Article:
Are there any exceptions to the home state rule?
Yes, there are exceptions to the home state rule.
In some cases, you can file for custody in a state where the children and at least one parent have “significant connections” if there is a lot of evidence available in that state concerning the child’s care, personal relationships, etc. You can only do this if there is no home state or if the home state has agreed to let another state have jurisdiction.1 This can be complicated, and if you think this applies to your situation, please talk to a lawyer in both states about this. For a list of legal resources, please see our OK Finding a Lawyer page.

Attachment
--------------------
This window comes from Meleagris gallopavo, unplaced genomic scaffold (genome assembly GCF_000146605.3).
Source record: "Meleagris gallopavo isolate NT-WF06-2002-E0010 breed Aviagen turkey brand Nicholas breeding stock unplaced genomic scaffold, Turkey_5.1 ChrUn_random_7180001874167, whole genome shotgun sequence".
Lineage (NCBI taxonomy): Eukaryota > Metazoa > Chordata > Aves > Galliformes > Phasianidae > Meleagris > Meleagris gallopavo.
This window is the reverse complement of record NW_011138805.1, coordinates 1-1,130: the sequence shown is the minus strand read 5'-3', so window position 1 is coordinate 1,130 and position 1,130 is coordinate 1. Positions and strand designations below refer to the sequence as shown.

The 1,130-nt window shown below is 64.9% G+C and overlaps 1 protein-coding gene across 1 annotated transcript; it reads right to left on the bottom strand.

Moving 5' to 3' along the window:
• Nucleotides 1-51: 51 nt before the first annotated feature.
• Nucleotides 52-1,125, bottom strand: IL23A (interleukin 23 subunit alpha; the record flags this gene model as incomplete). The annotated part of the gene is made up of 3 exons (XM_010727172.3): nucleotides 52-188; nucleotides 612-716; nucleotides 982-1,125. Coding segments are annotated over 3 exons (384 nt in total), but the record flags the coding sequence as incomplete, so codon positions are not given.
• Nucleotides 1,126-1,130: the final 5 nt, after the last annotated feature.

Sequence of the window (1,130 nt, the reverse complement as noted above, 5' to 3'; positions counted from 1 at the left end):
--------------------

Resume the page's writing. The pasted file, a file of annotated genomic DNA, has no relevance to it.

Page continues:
You can also file for temporary emergency jurisdiction in a state other than the home state if the child is present in the state and:
- the child has been abandoned OR
- it is necessary in an emergency to protect the child because either the child, a sibling, or a parent of the child is subjected to or threatened with mistreatment or abuse.2
1 43 O.S. § 551-201(A)(2)
2 43 O.S. § 551-204(A)